3 R’s to 4C’s – Rethinking Education

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Susant can be described as literate but uneducated – for though he has a degree, in Engineering no less, his education hasn’t made him employable in any of the sectors that he would like to work in. Instead, he today earns a living by delivering food – an occupation without job security or prospects of a career.

When asked what his plans for the future were, he stares blankly for a little while before mumbling that whatever the future brings, he will face it.

As a society, we have thousands of such young people trapped in such temporary occupations, without any idea of how they will be able to afford to transition into their next phase in life – as spouses, as parents, as support for their parents.

The tragedy is that we are continuing to add to this population by not taking steps to ensure our youth are prepared to face the future.

Our education system, and even the much vaunted National Education Policy 2020, continues to perpetuate the myth of creating employability through the existing system of formal education.

But never before has our society faced the prospect of such rapid growth in technology, and it is practically impossible to predict the knowledge and skills that will be relevant going forward.

This is why an education system that is based only on the 3 R’s (reading, ‘riting, and ‘rithmetic) and stresses on memory and recall of subject knowledge, without incorporating the 4 C’s – Curiosity, Creativity, Compassion and Courage, will be woefully inadequate in preparing children for the approaching challenges.

Children by nature are extremely curious as they explore the world around them. Unfortunately, our education system douses this instinct by forcing them into the straitjacket of formal learning that is linear in nature and completely inflexible, treating every child the same way. This leads the child to internalize that curiosity is something that killed the cat and hence should be avoided at all costs. This stifling of curiosity does immense harm going forward as the child is taught to accept and not question. While this could be an ideal attitude for a soldier, an assembly line worker or maybe a member of the bureaucracy, it portends disaster for anyone preparing to face a future filled with uncertainty. Encouraging curiosity needs a different breed of teachers and educators who do not patronize or look down upon children, but instead, treat them as equals and make learning a joint exercise.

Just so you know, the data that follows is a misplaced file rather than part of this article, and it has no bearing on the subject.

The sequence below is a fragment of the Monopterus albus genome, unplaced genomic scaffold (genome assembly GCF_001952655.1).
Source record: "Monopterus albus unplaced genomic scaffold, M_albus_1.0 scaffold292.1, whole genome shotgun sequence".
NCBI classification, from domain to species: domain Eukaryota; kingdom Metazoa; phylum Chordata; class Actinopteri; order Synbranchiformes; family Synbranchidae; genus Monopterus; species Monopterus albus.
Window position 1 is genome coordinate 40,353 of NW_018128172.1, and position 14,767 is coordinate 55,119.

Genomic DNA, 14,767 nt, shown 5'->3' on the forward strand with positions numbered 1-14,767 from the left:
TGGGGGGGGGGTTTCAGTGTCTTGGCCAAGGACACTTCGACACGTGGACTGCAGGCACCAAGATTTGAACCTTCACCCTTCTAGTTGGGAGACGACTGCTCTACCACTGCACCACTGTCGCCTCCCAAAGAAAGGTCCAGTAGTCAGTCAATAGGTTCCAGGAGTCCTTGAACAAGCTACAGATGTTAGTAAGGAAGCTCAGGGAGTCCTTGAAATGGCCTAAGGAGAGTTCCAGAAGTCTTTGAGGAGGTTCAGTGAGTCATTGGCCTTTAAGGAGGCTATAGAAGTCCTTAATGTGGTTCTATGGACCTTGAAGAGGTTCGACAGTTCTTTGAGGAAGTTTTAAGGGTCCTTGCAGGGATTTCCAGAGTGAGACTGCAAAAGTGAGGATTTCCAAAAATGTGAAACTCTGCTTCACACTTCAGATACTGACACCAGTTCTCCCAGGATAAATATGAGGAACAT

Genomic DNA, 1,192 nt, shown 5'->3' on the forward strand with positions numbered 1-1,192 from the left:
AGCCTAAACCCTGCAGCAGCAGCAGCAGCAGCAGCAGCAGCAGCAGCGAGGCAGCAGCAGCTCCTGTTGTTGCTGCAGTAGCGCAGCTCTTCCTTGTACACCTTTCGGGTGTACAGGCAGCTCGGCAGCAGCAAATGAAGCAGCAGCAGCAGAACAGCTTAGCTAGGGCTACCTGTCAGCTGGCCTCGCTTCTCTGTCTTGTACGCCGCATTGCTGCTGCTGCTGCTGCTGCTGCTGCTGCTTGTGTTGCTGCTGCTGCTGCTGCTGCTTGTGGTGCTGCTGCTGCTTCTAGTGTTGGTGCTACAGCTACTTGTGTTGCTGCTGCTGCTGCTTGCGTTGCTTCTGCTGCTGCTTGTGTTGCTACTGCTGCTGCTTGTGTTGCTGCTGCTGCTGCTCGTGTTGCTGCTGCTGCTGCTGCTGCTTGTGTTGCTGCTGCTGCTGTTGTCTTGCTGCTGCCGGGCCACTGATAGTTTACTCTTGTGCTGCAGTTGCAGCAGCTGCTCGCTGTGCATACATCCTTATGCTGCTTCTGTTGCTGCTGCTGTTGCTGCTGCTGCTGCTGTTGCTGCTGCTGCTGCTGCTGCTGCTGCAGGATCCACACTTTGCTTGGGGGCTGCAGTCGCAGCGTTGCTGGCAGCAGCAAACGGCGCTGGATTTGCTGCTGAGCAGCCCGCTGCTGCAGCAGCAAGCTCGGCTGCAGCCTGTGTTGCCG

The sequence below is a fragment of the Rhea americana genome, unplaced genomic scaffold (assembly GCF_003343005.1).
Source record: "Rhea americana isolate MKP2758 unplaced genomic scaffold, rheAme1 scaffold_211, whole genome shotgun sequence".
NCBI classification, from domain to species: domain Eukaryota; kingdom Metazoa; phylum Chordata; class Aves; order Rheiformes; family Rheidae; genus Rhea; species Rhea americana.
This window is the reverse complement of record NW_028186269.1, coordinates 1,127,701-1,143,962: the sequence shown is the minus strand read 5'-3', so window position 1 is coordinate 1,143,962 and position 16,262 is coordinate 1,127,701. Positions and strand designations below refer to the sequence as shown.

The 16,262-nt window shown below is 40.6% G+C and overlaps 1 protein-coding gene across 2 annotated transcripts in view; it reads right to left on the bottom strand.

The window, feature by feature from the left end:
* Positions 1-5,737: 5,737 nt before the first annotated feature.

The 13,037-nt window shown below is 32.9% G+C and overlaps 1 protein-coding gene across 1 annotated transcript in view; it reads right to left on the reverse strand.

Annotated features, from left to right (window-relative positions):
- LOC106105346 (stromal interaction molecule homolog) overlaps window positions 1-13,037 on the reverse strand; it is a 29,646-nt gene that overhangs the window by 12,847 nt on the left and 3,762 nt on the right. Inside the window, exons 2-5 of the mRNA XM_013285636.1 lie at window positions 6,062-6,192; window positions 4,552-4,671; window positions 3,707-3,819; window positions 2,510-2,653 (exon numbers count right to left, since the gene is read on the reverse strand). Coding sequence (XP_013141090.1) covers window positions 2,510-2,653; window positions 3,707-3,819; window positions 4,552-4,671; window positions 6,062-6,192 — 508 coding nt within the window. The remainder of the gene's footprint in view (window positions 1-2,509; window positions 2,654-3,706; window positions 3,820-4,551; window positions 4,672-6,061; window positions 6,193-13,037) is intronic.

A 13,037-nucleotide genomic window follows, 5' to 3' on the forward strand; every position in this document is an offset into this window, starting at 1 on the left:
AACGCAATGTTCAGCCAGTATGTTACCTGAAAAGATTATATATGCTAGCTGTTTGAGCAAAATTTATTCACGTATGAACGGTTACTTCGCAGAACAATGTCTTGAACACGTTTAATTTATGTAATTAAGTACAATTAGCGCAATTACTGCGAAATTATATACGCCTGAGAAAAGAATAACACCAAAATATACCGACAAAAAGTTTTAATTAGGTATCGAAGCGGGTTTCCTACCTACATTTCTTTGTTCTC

We are conditioned to think of creativity in terms of the arts and literature – a mysterious talent that is the preserve of a few. Truth is, creativity is very often a direct consequence of curiosity. Questions posed by a curious child, when encouraged, help in increasing unconstrained knowledge enabling the child to make previously undiscovered connections and relationships, leading to the creation of something entirely new. The foundation of all forms of entrepreneurship is this creativity, that enables the recognition of an unfulfilled need that could become a business opportunity. While earlier this was limited to traditional business models, thanks to technology, curiosity and creativity have enabled young people to create innovative products, services and business models that drive the economy today.

But it isn’t money alone that drives the world – and it is only when the ‘haves’ recognize the existence of the ‘have-nots’, and understand their responsibility in bringing about an inclusive society, that true prosperity and harmony can come about. For this to happen, children need to be empathetic in order to develop the compassion required to motivate them to work towards a greater good. That the rewards of compassion include achieving self actualization – the path to true happiness, is an added bonus.

The current system also destroys the ability and desire to exhibit courage. By promoting the path of least resistance and avoiding conflict, our children learn that it is acceptable to only choose battles that are winnable and avoid those that are not. Hence in addition to teaching what is right and what is wrong, it is also essential to instill the courage to stand up to anything that is wrong, if we want to ensure a safe and just world. Without this courage, it would only be a matter of time before our society is brought under the subjugation of those with power – monetary or physical.

Which is why, it is essential that we begin preparing teachers and infrastructure required for an education incorporating the 4 C’s as soon as possible.

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